Insulin Therapy for Type 1 Diabetes

People with Type 1 diabetes often do not make enough insulin naturally to deal with the sugar that is in their bloodstream. Several methods are used in diabetes treatment and management, one method which includes insulin therapy.

What is Insulin?

In the body, insulin is a naturally-occurring hormone. It is secreted by cells in the pancreas in response to blood sugar levels. When the body needs sugar for fuel, the insulin is secreted to carry the sugar to the cells. When there is more sugar than insulin, blood sugar levels can rise above normal.

In people with Type 1 diabetes, there is a problem with the insulin production system. The body produces little or no insulin. That leaves the body vulnerable to the effects of high blood sugar; effects which may include nerve damage, eye damage, poor wound healing, and kidney damage.

There are many manners in which medicinal insulin is obtained and many types of insulin. At first, insulin was obtained from animals and processed for administering in people. Unfortunately, there was always the rejection factor which often worsened the condition. Now, insulin is obtained by harvesting pancreatic cells and creating human insulin for injection. With this source, there is less chance of rejection.

Insulin Therapy

Insulin therapy is necessary for Type 1 diabetics. It has to be administered each day and sometimes more than once a day to stop blood sugar levels from going too high and to keep sugar moving into the cells for energy. When a person is dependent on insulin, it is important to monitor several times a day. This helps to make sure the blood sugar remains stable.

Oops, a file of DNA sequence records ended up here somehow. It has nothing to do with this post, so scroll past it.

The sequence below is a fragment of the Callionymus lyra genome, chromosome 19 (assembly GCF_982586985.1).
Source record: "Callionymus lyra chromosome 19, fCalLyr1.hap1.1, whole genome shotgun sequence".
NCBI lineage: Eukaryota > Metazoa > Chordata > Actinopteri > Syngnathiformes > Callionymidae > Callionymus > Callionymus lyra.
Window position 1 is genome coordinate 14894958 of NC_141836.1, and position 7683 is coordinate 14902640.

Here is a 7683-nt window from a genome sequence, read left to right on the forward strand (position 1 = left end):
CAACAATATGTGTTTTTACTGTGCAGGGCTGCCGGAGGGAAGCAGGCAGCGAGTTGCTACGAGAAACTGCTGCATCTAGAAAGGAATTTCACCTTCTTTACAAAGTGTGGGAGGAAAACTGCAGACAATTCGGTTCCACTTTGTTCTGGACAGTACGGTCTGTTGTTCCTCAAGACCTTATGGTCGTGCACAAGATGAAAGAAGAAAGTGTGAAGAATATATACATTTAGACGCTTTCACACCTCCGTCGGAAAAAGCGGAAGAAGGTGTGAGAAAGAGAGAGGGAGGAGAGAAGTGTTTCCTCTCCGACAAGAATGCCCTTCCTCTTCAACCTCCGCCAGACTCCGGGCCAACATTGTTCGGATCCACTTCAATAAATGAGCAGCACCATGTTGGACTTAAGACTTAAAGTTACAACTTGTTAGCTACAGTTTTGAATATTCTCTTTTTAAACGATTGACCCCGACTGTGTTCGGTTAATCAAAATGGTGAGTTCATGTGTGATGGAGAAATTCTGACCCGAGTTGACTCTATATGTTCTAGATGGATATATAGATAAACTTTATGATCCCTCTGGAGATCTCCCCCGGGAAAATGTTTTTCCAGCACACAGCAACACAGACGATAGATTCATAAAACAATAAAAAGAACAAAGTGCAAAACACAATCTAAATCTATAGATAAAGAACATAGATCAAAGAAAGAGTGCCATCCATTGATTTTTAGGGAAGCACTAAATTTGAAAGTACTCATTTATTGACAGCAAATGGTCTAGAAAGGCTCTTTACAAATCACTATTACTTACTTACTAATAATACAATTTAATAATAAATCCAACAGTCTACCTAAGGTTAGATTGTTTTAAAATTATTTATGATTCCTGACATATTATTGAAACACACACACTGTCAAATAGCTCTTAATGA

Along with different sources of insulin, there are also different types of insulin:
Intermediate acting
Long acting
Rapid acting

Depending on the blood sugar management program prescribed by your doctor, you may be taking more than one type of insulin.

Onset time is important when it comes to insulin. This determines how fast it will lower the glucose levels in your blood. For instance, Rapid Acting insulin can begin to lower your blood sugar in less than fifteen minutes while Regular Onset insulin products take up to an hour to react. Regular Onset insulin is often used when your sugar is high, but not at a dangerous level, like after you have eaten a meal. It is not necessary to drop the levels quickly.

When diabetes is well managed with diet, exercise, and insulin, a Long Acting or Intermediate Acting insulin product may be appropriate. When glucose levels are well controlled over a long period of time, your doctor may put you on this type of insulin treatment program.

There is some trial-and-error expected with taking insulin. You and your doctor will carefully monitor your progress and change your treatment method as needed. This may take time, so don’t worry. Follow all instructions given by your health care professional and take charge of your diabetes.

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